In previous National Convention cities, Free Speech Zones have been located far from the convention sites, behind metal fences and barbed wire. The City of Charlotte has not announced the location of its Free Speech Zone, but it has announced that a maximum of 60 speakers may speak at the podium over the course of the 3-day convention. 60 speakers from the tens of thousands who are expected to demonstrate at the DNC.
The City has also announced the location of its designated parade route, which will allow a maximum of 18 marches over the course of the 3-day convention. This parade route is unacceptable. It is a tour of Charlotte parking lots, and it does not meet the First Amendment standard to be within sight and sound of the Convention.
This Free Speech Lottery is an embarrassment to our city. It is part of the permanent changes to the Charlotte City Code that our City Council created as a legacy of the DNC. These changes place repressive restrictions on free speech activities, open wide the doors for profiling protesters and the homeless, and evicted Occupy Charlotte’s peaceable protest on the People’s Lawn of Old City Hall.
Occupy Charlotte encourages all Charlotteans to contact Mayor Foxx and the City Council to tell them that they have the opportunity to make Charlotte a model city, a city unlike past National Convention cities. One that respects First Amendment rights. In order to become this model city, our City Council must repeal the disgraceful changes to the Charlotte City Code.
Media contact for this release:
Michael Zytkow — (980) 200-5178
An Ordinary Event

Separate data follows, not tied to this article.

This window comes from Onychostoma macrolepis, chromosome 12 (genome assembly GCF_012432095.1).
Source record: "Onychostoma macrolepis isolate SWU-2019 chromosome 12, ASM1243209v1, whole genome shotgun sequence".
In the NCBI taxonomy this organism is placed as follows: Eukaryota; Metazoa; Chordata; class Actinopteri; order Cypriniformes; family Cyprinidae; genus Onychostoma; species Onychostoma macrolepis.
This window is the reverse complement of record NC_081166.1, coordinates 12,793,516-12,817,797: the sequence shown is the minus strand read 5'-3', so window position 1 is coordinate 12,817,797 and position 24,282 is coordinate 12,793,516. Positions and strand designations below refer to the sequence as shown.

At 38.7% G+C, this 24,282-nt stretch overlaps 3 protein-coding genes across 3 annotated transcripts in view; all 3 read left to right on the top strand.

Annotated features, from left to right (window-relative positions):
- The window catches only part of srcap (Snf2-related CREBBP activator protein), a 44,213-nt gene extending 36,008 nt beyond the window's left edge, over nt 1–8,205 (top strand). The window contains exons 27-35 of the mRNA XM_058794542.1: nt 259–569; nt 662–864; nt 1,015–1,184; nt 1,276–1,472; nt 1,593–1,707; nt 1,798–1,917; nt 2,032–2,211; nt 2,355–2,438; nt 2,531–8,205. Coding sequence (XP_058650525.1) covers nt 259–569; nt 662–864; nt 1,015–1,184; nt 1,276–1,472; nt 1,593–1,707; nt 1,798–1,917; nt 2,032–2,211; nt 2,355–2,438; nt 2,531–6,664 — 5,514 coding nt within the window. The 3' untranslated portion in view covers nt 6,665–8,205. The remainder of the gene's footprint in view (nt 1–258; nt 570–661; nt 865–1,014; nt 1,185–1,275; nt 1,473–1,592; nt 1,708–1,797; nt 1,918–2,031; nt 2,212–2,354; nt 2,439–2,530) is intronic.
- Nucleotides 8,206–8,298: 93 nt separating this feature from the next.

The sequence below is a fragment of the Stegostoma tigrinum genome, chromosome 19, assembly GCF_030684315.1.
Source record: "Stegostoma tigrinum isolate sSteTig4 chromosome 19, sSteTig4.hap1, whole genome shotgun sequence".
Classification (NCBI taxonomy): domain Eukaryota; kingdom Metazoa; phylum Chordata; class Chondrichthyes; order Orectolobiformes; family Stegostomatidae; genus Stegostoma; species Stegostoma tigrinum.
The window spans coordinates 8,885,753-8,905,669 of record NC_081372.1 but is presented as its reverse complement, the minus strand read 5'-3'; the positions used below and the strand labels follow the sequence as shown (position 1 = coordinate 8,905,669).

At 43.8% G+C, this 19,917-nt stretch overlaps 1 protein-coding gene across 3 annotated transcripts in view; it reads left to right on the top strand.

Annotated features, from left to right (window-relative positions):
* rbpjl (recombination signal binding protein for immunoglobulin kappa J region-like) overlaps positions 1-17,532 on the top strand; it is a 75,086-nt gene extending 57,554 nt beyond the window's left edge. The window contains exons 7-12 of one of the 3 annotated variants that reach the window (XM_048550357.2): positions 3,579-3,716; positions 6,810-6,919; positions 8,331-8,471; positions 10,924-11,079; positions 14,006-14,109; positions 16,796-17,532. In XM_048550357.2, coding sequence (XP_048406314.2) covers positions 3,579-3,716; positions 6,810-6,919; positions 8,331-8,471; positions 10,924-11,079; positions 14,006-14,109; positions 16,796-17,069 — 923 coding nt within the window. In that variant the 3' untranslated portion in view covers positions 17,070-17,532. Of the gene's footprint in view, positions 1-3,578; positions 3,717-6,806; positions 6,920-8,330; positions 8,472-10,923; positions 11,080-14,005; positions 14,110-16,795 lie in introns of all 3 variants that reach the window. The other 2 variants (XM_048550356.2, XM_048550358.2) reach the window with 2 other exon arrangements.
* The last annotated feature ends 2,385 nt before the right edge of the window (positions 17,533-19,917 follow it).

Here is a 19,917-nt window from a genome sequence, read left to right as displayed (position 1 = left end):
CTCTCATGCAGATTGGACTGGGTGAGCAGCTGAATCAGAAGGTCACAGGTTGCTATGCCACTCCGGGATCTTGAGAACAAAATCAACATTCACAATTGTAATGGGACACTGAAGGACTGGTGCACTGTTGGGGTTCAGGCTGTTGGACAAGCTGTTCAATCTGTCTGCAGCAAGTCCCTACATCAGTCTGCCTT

Posted on May 3, 2012 by Internet and Media
Today’s protest at the Duke Energy shareholder’s meeting was peaceful, and there was no harassment of citizens by the CMPD. There were surprising numbers of police in attendance but other than that, nothing at all extraordinary.
Occupy Charlotte has worked hard to maintain a good and respectful relationship with our local law enforcement. CMPD has done their part to maintain a respectful tone with us as well, and today’s ‘extraordinary event’ designation did not change that. Four of us wore the same backpacks that we normally carry in uptown Charlotte, none of us were stopped, harassed, or searched. Our main interactions with the police were to say hello to the ones we know and to congratulate Major Estes on his recent promotion.
These ludicrous “DNC ordinances” passed by the Charlotte City Council and invoked by Curt Walton were both created in and designed to further a climate of fear in our city. Corporations like Duke Energy and Bank of America have tremendous power here to influence our city council and manager. But I believe that we can choose to reject that type of power, that we can refuse to participate in furthering a climate of fear. People are standing up to the corporations that have hijacked our democracy, and it will take more than the passing of absurd new laws designed to intimidate Charlotte citizens to silence us.